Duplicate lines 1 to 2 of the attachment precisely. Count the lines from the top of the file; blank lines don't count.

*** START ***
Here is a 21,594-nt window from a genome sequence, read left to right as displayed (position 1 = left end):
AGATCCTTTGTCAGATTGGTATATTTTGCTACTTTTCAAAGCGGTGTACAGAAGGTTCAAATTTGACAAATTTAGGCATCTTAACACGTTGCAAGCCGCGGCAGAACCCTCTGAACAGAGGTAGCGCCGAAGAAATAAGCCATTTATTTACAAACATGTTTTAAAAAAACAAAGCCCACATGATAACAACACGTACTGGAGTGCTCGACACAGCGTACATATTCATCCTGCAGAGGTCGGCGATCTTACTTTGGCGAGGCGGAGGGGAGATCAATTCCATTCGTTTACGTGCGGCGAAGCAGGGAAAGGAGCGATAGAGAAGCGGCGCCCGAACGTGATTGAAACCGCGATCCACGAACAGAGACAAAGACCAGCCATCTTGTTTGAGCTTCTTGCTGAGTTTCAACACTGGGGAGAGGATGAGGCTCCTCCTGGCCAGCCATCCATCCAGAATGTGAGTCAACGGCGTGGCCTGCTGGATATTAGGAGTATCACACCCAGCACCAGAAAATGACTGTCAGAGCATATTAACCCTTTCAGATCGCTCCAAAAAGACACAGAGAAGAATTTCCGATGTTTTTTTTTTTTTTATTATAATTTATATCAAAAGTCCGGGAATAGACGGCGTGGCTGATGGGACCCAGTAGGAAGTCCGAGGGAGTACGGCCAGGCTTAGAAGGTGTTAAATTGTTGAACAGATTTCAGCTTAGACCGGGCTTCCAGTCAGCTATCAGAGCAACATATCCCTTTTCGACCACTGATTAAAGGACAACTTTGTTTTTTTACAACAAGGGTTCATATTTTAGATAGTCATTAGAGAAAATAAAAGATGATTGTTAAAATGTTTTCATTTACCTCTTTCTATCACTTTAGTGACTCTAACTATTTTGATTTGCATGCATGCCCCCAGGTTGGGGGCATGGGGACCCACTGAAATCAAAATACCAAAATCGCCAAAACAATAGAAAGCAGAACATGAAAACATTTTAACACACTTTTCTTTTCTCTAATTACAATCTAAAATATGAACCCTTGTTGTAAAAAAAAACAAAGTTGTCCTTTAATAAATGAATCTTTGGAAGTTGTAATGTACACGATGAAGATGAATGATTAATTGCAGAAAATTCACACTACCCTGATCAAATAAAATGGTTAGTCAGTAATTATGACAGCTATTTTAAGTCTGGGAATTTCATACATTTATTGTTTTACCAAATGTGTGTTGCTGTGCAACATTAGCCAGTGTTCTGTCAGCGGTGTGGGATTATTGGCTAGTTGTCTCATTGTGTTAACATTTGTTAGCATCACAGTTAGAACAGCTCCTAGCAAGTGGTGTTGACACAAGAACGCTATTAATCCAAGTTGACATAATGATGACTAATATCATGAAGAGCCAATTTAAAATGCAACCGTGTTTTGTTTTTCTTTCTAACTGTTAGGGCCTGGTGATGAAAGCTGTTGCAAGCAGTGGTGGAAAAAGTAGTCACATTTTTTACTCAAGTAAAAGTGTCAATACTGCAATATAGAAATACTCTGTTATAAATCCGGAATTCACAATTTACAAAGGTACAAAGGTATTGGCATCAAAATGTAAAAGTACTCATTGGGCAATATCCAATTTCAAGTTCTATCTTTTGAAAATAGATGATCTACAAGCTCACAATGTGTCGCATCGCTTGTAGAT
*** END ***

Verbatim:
Here is a 21,594-nt window from a genome sequence, read left to right as displayed (position 1 = left end):
AGATCCTTTGTCAGATTGGTATATTTTGCTACTTTTCAAAGCGGTGTACAGAAGGTTCAAATTTGACAAATTTAGGCATCTTAACACGTTGCAAGCCGCGGCAGAACCCTCTGAACAGAGGTAGCGCCGAAGAAATAAGCCATTTATTTACAAACATGTTTTAAAAAAACAAAGCCCACATGATAACAACACGTACTGGAGTGCTCGACACAGCGTACATATTCATCCTGCAGAGGTCGGCGATCTTACTTTGGCGAGGCGGAGGGGAGATCAATTCCATTCGTTTACGTGCGGCGAAGCAGGGAAAGGAGCGATAGAGAAGCGGCGCCCGAACGTGATTGAAACCGCGATCCACGAACAGAGACAAAGACCAGCCATCTTGTTTGAGCTTCTTGCTGAGTTTCAACACTGGGGAGAGGATGAGGCTCCTCCTGGCCAGCCATCCATCCAGAATGTGAGTCAACGGCGTGGCCTGCTGGATATTAGGAGTATCACACCCAGCACCAGAAAATGACTGTCAGAGCATATTAACCCTTTCAGATCGCTCCAAAAAGACACAGAGAAGAATTTCCGATGTTTTTTTTTTTTTTATTATAATTTATATCAAAAGTCCGGGAATAGACGGCGTGGCTGATGGGACCCAGTAGGAAGTCCGAGGGAGTACGGCCAGGCTTAGAAGGTGTTAAATTGTTGAACAGATTTCAGCTTAGACCGGGCTTCCAGTCAGCTATCAGAGCAACATATCCCTTTTCGACCACTGATTAAAGGACAACTTTGTTTTTTTACAACAAGGGTTCATATTTTAGATAGTCATTAGAGAAAATAAAAGATGATTGTTAAAATGTTTTCATTTACCTCTTTCTATCACTTTAGTGACTCTAACTATTTTGATTTGCATGCATGCCCCCAGGTTGGGGGCATGGGGACCCACTGAAATCAAAATACCAAAATCGCCAAAACAATAGAAAGCAGAACATGAAAACATTTTAACACACTTTTCTTTTCTCTAATTACAATCTAAAATATGAACCCTTGTTGTAAAAAAAAACAAAGTTGTCCTTTAATAAATGAATCTTTGGAAGTTGTAATGTACACGATGAAGATGAATGATTAATTGCAGAAAATTCACACTACCCTGATCAAATAAAATGGTTAGTCAGTAATTATGACAGCTATTTTAAGTCTGGGAATTTCATACATTTATTGTTTTACCAAATGTGTGTTGCTGTGCAACATTAGCCAGTGTTCTGTCAGCGGTGTGGGATTATTGGCTAGTTGTCTCATTGTGTTAACATTTGTTAGCATCACAGTTAGAACAGCTCCTAGCAAGTGGTGTTGACACAAGAACGCTATTAATCCAAGTTGACATAATGATGACTAATATCATGAAGAGCCAATTTAAAATGCAACCGTGTTTTGTTTTTCTTTCTAACTGTTAGGGCCTGGTGATGAAAGCTGTTGCAAGCAGTGGTGGAAAAAGTAGTCACATTTTTTACTCAAGTAAAAGTGTCAATACTGCAATATAGAAATACTCTGTTATAAATCCGGAATTCACAATTTACAAAGGTACAAAGGTATTGGCATCAAAATGTAAAAGTACTCATTGGGCAATATCCAATTTCAAGTTCTATCTTTTGAAAATAGATGATCTACAAGCTCACAATGTGTCGCATCGCTTGTAGAT